Time Travels

What happened when the first Māori visited Britain

Imagine leaving the lush green meadows and crystal clear waters of New Zealand and setting foot in London, the largest city in Europe and second-largest in the world.

The day was 27 April 1806. The man’s name, Moehanga of Ngāpuhi – the first recorded Māori visitor to England (and first to ever reach the Northern hemisphere).

London slums, late 1800s – you get the gist.

Moehanga had boarded the whaler Ferret from the Bay of Islands, bound for Britain, just a few months before. On the other side of the globe, the industrial revolution was fast gaining steam. At the core of it all, like a furnace spitting fire, was London – the original ‘Big Smoke’ – already plagued by toxic air pollution from coal- and wood-burning. Picture it overcrowded, disease-ridden, and crime-infested. It was, by all accounts, a hot mess, with an estimated 885,000 inhabitants packed into filthy shared houses. And who needs a working sewerage system, when the River Thames can serve as an open sewer?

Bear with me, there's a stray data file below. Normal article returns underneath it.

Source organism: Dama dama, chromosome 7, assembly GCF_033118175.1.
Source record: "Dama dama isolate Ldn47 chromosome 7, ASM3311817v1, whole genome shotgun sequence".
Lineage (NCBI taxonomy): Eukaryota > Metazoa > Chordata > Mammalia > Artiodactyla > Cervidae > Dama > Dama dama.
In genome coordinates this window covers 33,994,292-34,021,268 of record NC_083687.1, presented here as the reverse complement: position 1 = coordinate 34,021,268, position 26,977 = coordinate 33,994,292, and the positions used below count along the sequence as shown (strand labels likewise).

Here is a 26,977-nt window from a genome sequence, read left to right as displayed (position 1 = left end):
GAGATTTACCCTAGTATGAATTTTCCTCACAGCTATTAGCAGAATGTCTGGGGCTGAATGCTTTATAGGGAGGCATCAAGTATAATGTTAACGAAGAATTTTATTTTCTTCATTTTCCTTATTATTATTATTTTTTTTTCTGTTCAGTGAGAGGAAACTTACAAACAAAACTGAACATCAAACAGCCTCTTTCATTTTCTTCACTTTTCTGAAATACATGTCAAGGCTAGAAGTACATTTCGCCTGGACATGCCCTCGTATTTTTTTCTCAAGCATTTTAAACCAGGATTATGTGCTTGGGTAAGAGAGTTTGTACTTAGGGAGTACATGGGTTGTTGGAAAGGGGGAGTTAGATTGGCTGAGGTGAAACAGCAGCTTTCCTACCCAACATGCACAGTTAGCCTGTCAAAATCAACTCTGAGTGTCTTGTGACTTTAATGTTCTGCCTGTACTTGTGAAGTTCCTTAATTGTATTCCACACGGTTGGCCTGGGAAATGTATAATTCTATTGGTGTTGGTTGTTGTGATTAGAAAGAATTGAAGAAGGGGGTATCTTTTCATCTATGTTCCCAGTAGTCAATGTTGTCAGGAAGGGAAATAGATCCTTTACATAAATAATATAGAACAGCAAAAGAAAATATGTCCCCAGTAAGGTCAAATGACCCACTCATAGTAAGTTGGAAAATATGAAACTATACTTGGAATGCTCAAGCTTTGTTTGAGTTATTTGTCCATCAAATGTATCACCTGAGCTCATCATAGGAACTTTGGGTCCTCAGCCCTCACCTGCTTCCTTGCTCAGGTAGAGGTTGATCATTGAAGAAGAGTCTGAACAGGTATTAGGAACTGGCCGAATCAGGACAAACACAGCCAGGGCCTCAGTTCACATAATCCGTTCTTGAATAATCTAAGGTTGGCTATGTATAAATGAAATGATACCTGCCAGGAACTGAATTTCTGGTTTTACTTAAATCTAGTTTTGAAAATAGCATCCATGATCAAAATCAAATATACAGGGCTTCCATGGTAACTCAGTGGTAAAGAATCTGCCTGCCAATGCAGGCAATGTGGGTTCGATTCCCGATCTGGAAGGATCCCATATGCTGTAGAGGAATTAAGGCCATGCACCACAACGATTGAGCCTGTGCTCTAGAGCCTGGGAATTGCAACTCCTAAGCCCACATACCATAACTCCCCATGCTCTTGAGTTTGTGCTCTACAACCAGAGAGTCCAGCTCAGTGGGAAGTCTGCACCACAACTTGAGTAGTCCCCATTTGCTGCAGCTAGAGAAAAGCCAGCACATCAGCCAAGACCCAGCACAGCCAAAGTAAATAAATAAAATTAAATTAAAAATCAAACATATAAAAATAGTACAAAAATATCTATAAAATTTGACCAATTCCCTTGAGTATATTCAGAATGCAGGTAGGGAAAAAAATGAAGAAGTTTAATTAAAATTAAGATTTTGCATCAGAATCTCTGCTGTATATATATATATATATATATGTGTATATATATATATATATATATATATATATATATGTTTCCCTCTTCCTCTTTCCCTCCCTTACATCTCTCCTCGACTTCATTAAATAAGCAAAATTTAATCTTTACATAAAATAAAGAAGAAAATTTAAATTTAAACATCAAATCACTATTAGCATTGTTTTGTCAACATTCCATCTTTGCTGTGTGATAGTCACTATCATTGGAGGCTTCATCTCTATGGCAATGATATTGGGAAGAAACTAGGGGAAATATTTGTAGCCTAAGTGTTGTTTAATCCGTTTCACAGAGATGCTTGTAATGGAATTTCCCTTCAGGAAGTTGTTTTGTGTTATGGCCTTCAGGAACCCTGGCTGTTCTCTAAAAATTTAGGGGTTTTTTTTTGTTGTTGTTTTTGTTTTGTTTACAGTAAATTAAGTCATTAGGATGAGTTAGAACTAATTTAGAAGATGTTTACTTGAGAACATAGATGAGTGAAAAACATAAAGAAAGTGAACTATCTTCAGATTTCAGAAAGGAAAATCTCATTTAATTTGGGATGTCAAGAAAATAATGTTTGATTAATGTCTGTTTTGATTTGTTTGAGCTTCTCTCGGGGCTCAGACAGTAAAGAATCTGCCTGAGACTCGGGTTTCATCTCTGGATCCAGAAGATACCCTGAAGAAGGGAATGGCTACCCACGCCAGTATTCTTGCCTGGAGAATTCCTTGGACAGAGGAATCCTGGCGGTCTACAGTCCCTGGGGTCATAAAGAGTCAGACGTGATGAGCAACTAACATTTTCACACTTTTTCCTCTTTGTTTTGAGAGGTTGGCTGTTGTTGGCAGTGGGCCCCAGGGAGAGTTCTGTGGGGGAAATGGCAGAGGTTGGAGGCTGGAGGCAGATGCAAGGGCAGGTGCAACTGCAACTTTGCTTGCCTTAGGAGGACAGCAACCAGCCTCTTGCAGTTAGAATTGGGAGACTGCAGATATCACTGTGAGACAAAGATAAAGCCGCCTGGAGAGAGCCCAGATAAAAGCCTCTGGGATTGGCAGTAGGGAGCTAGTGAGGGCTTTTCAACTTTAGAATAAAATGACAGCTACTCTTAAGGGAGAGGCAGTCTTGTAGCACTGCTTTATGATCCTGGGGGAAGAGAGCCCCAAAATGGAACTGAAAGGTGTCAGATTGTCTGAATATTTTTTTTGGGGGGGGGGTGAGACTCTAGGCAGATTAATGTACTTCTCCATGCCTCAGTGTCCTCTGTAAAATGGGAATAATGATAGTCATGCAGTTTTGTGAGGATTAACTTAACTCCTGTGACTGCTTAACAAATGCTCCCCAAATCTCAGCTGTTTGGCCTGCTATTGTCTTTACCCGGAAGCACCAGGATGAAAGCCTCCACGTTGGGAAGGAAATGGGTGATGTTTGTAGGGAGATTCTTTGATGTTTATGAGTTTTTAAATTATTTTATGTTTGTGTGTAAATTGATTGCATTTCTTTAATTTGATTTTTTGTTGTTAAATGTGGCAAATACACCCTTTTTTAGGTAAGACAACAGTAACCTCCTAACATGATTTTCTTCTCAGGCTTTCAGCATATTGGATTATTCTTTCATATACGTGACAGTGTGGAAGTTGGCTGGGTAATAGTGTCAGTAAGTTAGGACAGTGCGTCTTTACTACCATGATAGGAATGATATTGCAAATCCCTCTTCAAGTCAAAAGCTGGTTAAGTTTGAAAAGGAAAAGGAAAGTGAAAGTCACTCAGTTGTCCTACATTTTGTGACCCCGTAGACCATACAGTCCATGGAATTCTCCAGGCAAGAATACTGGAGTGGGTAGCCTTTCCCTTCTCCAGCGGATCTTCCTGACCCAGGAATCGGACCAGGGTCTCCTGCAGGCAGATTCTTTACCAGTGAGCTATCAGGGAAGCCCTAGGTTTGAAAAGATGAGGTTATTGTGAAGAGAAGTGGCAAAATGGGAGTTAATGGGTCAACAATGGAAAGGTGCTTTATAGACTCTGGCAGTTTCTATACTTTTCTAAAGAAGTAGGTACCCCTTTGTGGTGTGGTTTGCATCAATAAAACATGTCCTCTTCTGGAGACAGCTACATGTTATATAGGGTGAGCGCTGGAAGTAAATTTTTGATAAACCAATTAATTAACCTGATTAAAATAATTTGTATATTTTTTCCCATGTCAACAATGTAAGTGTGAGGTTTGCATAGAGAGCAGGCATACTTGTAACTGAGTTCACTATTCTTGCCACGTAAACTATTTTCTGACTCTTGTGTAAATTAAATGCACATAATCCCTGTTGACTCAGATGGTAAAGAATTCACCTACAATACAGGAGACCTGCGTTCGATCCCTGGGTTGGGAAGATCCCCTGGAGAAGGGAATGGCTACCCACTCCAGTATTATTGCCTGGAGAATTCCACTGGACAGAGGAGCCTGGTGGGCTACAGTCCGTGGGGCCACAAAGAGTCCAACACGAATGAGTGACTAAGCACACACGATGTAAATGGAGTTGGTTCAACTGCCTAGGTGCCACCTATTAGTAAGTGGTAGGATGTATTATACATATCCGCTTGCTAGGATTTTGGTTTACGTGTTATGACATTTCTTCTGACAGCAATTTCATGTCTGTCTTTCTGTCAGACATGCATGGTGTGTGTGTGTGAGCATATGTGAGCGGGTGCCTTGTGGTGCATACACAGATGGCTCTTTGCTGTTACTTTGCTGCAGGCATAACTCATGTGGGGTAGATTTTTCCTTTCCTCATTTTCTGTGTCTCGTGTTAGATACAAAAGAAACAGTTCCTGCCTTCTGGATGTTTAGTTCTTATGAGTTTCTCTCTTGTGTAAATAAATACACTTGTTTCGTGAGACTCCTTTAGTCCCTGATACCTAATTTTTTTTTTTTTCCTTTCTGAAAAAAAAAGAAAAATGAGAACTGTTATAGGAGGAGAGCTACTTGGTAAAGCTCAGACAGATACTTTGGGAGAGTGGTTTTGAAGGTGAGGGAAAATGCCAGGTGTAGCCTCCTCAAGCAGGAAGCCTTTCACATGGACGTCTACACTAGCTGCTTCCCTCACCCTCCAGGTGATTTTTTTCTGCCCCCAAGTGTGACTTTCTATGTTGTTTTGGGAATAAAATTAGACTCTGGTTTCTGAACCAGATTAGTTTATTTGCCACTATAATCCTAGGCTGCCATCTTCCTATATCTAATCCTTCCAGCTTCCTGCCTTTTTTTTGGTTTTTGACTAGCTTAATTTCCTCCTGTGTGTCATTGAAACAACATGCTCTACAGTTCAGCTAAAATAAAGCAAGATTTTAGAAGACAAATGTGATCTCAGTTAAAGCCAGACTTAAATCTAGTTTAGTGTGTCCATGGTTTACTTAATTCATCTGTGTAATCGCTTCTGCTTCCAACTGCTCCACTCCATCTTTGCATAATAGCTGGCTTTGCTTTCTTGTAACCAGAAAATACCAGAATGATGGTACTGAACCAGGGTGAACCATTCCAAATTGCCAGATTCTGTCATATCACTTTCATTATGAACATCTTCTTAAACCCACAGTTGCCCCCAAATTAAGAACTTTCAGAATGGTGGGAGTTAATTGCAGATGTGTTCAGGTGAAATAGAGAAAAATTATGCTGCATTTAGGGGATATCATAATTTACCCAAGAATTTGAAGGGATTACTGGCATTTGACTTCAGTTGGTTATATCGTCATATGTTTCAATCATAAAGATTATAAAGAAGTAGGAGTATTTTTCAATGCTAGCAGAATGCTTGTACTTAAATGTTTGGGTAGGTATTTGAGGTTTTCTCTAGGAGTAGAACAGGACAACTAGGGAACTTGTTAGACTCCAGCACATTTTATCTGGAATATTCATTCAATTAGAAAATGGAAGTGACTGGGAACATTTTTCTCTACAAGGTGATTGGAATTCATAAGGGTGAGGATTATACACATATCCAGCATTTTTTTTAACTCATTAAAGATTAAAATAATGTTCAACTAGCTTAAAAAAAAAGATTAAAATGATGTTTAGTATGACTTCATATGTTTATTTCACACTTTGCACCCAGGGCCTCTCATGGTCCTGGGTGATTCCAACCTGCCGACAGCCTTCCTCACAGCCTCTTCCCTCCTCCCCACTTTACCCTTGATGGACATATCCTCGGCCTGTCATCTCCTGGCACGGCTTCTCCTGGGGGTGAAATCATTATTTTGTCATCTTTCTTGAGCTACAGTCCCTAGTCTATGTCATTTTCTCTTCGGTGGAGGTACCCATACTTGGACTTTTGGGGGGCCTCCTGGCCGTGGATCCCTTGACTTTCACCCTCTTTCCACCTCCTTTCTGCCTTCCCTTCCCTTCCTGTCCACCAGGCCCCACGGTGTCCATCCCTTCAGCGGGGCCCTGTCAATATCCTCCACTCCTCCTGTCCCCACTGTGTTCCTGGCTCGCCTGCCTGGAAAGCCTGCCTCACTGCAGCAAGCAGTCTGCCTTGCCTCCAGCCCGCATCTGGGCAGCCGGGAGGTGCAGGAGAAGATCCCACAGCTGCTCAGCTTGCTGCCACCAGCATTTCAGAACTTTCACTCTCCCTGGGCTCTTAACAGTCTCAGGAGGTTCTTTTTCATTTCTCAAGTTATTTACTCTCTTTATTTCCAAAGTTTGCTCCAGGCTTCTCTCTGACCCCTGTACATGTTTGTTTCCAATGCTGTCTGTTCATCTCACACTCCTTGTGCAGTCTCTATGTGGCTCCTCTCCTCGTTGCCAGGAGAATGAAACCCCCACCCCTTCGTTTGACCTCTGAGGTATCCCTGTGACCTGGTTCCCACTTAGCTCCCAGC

You got it. London was anything but a pretty sight (or smell). So…

Was Moehanga impressed?

Ngāpuhi chief Hongi Hika, the second Māori to visit London, in 1820.

Historian Tony Ballantyne says Moehanga “disliked London’s rowdiness”, but was intrigued by music and culture, as well as a keen observer of the sights and people he came across. He later claimed to have met with King George III and Queen Charlotte, though it’s not clear what came of it. Some say the royals gave him tools and money; others claim that Moehanga performed a haka for the Queen.

However things played out, Moehanga soon caught a ride back to the Bay of Islands, again on the Ferret, and by March 1807 he was finally home for good.